Why We Need Biophilic Cities

Cities and nature don’t need to be opposite ends of the spectrum. A city that lets its residents experience the natural world is a happier, more productive city.

Why We Need Biophilic Cities
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The world’s urban population is ballooning. By 2050, 70% of humanity will live in cities. But that doesn’t mean that city dwellers have to be disconnected from nature.


The Biophilic Cities Project, an initiative organized by Professor Tim Beatley of the University of Virginia’s School of Architecture, aims to come up with best practices for creating “biophilic cities” that meld with the natural world. It’s the “idea that we have coevolved with the natural world and to be happy and healthy and lead meaningful lives we need contact with nature,” explains Beatley.

Biologist E.O Wilson coined the term “biophilia” two decades ago, describing it as “”the innately emotional affiliation of human beings to other living organisms. Innate means hereditary, and hence, part of ultimate human nature.” The idea has become popular in design, but it’s only recently that it has been applied directly to cities.

Beatley describes some of the ways that biophilia that can measured in cities in his book Biophilic Cities: the percentage of population within a few hundred feet of a green space, percentage of city land covered by vegetation, number of green design features (i.e. rooftop gardens), average portion of the day spent outside by residents, number of trips made on foot, percent of residents who can identify local flora and fauna, and priority given to nature conservation by local government are just some of the factors that go into making a biophilic city.

There is no one city that exemplifies all of the aspects of the biophilic city. But there are plenty of smaller-scale examples. Singapore, says Beatley, “shifted from being a garden city to one that aspires to be a city in a garden. Most people are living in high rise buildings they but have an amazing network of parks and greenspaces.” The city’s parks connector system links all of its parks together.

Biophilia is popping up even in the most unexpected places. In Scottsdale, Arizona (right near the ultra-unsustainable city of Phoenix), the McDowell Sonoran Conservancy is working to preserve 36,400 acres of native desert habitat–equivalent to one third of Scottsdale’s land area. When finished, the project will be one of the largest urban preserves in the world. “Hundreds of volunteers are out there almost on a daily basis,” says Beatley.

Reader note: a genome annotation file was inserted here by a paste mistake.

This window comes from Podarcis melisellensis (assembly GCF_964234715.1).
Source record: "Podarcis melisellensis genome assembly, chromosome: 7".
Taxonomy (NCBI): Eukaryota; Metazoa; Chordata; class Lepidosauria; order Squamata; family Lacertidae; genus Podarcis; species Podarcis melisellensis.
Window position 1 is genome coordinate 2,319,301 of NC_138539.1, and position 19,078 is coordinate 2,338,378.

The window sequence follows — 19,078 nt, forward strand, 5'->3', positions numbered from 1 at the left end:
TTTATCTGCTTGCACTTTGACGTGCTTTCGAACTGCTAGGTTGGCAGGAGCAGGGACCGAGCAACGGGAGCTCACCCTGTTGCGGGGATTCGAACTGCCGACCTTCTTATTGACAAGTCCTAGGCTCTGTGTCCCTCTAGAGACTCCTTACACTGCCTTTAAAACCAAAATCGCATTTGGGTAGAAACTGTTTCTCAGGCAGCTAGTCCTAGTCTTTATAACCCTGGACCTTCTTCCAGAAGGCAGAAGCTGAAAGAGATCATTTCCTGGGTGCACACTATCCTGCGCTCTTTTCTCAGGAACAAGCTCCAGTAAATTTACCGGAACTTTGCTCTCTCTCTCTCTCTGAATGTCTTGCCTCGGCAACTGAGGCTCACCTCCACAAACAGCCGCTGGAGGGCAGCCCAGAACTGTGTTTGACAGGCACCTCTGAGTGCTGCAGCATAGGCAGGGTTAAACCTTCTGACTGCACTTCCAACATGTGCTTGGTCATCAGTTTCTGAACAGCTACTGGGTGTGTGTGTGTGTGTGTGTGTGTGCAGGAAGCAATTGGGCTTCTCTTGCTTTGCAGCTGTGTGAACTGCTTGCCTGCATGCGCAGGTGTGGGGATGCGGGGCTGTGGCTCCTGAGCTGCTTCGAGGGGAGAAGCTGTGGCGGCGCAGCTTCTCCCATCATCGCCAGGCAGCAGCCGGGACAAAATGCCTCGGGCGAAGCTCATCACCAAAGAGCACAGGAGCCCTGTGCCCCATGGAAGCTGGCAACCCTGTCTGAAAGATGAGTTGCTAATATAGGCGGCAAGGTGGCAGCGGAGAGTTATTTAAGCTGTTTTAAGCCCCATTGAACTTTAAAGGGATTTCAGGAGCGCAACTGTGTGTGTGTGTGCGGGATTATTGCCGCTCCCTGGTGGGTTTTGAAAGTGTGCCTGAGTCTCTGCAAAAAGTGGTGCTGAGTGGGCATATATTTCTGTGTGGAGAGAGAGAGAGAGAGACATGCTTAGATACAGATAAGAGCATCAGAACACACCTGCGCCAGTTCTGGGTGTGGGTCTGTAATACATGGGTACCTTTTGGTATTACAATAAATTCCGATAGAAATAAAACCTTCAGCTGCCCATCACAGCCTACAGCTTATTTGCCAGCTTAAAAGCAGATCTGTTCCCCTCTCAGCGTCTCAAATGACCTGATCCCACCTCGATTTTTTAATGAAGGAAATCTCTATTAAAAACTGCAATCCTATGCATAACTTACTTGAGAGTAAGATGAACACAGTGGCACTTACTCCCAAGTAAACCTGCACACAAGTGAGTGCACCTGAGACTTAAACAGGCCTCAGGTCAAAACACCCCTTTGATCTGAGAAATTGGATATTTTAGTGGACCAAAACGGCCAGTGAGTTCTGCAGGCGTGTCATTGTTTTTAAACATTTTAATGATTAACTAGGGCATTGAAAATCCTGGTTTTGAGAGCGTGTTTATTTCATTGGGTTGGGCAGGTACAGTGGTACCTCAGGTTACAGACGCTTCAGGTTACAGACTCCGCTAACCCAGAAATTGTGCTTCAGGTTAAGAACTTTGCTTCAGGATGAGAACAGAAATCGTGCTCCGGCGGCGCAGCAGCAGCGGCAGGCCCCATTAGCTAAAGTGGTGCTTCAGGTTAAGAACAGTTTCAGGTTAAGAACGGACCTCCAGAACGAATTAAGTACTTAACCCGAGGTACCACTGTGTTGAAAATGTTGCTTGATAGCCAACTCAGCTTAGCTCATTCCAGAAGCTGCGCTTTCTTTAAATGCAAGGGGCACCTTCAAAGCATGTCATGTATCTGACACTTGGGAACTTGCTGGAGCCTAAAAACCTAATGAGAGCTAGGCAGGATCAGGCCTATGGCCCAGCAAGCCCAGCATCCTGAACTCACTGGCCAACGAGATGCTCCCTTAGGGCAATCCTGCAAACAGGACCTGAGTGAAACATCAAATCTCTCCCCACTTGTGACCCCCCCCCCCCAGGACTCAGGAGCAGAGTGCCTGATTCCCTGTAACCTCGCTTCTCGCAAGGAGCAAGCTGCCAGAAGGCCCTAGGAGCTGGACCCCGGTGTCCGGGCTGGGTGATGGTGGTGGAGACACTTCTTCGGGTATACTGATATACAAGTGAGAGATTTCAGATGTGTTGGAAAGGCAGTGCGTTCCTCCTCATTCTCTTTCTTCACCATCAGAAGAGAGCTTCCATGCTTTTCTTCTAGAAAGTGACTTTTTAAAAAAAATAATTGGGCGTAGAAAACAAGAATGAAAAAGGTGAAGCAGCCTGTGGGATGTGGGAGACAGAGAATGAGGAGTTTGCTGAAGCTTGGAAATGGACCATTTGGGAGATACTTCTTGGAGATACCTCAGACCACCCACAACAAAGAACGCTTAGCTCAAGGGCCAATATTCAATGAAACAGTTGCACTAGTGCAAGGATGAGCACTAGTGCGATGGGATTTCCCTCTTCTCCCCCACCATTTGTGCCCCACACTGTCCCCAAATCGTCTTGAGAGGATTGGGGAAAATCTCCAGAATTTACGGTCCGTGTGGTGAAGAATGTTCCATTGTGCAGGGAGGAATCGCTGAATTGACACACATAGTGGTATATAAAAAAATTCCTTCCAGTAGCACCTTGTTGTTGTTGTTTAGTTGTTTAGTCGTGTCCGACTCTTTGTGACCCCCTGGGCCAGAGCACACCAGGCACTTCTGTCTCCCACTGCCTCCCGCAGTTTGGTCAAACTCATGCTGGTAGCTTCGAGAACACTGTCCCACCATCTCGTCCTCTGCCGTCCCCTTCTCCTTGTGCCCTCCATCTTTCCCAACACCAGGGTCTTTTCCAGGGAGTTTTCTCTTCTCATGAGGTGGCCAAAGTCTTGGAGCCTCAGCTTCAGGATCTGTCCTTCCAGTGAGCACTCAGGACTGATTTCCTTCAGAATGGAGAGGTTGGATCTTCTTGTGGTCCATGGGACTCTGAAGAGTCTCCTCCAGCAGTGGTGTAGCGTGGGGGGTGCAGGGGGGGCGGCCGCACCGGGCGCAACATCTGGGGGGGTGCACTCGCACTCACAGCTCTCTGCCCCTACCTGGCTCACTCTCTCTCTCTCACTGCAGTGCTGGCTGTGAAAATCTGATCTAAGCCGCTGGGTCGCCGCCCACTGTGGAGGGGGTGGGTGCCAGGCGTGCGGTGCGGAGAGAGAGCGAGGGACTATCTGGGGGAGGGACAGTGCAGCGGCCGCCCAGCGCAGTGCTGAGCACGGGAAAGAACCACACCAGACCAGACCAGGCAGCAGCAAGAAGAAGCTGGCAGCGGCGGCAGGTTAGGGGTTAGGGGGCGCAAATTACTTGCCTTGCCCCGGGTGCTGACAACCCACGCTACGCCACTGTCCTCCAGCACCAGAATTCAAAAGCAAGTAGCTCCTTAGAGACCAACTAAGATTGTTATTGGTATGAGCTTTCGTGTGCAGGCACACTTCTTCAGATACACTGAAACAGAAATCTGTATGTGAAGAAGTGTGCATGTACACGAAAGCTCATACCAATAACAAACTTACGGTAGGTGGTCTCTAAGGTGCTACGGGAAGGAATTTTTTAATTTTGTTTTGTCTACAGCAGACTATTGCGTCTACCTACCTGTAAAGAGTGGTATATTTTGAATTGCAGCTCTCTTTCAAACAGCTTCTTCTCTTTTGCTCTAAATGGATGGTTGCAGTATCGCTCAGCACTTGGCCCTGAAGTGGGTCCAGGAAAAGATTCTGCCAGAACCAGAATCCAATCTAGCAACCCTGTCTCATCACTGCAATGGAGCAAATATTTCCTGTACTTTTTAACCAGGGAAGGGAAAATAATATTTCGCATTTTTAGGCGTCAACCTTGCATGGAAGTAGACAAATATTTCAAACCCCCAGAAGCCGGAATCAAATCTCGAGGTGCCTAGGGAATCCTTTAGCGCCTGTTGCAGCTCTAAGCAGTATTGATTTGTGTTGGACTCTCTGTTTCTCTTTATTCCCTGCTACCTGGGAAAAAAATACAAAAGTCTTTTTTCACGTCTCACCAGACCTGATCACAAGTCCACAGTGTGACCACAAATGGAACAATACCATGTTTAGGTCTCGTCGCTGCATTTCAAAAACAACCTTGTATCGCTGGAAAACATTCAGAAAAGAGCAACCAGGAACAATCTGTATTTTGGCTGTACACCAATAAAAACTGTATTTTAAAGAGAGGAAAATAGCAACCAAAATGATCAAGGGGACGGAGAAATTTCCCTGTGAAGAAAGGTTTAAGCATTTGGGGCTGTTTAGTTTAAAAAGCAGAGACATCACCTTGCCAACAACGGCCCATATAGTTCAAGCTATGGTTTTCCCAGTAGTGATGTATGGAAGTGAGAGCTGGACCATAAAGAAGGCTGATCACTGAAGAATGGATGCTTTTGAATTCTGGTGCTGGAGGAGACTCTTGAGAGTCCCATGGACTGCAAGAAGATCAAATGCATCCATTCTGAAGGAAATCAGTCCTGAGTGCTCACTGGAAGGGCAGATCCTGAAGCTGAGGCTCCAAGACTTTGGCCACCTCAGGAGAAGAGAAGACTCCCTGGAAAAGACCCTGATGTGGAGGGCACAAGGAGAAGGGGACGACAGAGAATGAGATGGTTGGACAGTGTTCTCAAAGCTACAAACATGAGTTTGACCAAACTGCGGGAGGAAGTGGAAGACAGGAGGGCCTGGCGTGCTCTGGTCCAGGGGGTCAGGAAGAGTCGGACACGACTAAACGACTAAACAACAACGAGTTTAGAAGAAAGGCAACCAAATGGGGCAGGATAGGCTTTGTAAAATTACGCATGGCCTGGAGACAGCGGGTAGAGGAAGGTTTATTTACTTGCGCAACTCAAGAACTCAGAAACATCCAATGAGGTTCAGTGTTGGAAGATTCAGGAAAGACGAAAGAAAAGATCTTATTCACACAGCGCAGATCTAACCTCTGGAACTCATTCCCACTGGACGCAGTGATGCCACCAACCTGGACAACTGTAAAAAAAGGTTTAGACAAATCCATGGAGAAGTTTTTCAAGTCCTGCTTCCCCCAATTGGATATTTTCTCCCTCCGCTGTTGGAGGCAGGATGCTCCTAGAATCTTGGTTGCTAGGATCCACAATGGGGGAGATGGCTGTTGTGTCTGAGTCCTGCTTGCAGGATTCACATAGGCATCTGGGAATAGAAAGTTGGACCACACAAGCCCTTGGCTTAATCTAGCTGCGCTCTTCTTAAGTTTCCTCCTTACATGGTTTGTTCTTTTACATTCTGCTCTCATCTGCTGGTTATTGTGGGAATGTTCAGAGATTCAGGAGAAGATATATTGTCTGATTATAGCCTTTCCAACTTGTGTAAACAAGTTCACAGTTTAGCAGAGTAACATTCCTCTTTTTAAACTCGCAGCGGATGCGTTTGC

It isn’t just nice for city residents to have a connection with nature; it can also help the economy. In Austin, Texas, a massive colony of Mexican free-tailed bats decided in the 1980s to spend its summers under the Congress Avenue Bridge (the engineers designing the bridge put crevices in the structure that the bats love). At first, the city wasn’t thrilled about the 1,500,000 bats living under the bridge. But now the colony–the largest urban bat colony in the world–is a huge tourist attraction.


A new report from environmental consulting firm Terrapin Bright Green goes into detail about the positive economic benefits of biophilic cities. The report explains, for example, that “Economically, the value of a view to nature has been quantified. Strategic seating arrangements at the Sacramento Municipal Utility District call center revealed surprisingly variable worker performance results The numbers of calls handled per hour by employees with seated access to views of vegetation through large windows from their cubicles far surpassed the number of calls handled per hour by employees with no view of the outdoors. Researchers concluded that those with views of nature handled calls 6-7% faster than those with no views.”

Biophilia is also good for our health. In one study cited by the Terrapin Green report, overall parasympathetic activity in the brain (something that happens when we’re relaxed) shot up by 56.1% when subjects strolled through a forest. Sympathetic activity (which happens when we’re stressed) whereas decreased by 19.4%.

It’s not surprising, then, that biophilia is creeping into cities around the world (though not all of these cities would call themselves biophilic). “There’s no question that whatever the terminology is that you use that, it’s an area that’s increasingly important to cities around the world,” says Beatley.

The biophilic cities movement is only set to grow. Beatley and the Biophilic Cities Project are working with a number of cities worldwide, including New York City, San Francisco, Oslo, and Helsinki, to identify some of the things that can advance planning practices as well as the obstacles that hinder the creation of biophilic cities. “There’s a growing appreciation around the world that nature is not something expendable, it’s not something optional,” explains Beatley.

About the author

Ariel Schwartz is a Senior Editor at Co.Exist. She has contributed to SF Weekly, Popular Science, Inhabitat, Greenbiz, NBC Bay Area, GOOD Magazine and more.